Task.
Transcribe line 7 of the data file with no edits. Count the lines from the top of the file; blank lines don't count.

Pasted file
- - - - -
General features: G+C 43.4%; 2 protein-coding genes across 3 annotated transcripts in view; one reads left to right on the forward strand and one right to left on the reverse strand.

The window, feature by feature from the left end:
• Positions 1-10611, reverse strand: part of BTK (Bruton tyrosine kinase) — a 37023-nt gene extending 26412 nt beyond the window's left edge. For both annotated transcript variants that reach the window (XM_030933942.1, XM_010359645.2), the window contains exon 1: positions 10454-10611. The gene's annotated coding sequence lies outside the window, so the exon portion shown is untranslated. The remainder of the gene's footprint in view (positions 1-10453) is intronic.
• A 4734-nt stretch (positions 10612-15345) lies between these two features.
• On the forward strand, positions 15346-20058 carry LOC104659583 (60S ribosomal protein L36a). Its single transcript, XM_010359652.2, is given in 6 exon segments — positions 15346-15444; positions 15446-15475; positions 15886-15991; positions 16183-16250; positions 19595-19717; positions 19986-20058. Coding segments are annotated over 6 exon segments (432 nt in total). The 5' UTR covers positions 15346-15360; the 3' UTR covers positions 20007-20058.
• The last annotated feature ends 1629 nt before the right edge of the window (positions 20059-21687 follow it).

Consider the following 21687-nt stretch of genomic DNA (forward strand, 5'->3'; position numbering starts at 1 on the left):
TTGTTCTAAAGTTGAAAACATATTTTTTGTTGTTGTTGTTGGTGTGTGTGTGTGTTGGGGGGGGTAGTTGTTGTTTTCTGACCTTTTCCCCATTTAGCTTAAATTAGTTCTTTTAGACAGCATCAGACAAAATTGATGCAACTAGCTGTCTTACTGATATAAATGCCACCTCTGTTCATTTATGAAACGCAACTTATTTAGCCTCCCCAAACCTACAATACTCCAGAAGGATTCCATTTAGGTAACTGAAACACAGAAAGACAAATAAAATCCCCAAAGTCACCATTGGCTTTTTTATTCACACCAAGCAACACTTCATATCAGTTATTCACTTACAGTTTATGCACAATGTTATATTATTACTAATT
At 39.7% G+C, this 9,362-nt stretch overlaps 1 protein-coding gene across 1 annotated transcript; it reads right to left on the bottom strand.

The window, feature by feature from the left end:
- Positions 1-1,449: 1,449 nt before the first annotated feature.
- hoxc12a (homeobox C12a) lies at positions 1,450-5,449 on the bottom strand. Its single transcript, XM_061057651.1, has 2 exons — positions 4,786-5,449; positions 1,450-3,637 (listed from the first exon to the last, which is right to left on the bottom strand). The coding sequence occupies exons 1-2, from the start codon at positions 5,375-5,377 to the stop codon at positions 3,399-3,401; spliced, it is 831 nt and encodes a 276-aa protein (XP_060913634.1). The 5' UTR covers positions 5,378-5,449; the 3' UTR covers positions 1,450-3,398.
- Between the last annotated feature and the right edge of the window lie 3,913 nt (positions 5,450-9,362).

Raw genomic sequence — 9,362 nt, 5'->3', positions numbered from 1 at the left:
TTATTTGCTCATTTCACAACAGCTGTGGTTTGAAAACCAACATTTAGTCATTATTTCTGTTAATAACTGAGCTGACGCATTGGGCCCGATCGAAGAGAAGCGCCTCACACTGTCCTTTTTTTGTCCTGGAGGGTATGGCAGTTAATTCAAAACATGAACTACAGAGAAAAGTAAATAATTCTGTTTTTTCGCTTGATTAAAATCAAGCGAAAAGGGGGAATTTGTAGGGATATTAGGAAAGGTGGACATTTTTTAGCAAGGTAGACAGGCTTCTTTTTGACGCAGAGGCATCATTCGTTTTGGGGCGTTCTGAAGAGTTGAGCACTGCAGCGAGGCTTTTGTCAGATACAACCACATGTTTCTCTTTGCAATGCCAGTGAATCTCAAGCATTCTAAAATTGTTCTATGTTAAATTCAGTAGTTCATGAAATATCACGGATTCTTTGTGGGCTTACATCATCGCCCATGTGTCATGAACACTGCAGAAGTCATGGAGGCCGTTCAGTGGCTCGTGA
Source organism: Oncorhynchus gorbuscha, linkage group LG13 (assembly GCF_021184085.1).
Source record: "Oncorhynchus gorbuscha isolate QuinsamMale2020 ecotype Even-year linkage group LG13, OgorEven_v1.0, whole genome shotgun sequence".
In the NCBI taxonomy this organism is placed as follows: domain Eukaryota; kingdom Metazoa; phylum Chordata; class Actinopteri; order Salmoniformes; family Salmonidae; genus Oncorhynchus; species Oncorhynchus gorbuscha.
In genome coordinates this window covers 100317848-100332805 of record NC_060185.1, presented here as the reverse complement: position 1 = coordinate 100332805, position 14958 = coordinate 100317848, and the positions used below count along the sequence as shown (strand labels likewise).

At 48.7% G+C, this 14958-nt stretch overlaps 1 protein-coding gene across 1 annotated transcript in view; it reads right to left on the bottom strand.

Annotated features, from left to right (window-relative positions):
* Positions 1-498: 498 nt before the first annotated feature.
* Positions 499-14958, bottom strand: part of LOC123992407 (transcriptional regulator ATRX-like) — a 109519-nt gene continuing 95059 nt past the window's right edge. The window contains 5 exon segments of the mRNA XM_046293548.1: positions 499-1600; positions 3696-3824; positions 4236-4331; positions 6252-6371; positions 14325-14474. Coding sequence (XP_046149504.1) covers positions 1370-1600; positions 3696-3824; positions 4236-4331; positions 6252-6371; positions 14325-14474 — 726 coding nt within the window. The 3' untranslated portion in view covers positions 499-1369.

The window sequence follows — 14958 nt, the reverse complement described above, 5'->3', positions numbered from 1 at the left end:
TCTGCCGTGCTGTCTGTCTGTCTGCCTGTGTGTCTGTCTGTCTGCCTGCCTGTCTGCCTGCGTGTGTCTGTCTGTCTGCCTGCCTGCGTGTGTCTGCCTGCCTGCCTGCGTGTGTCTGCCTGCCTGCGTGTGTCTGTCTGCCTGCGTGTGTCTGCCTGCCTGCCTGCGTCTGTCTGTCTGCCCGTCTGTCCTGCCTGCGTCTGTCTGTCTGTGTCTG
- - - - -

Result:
Consider the following 21687-nt stretch of genomic DNA (forward strand, 5'->3'; position numbering starts at 1 on the left):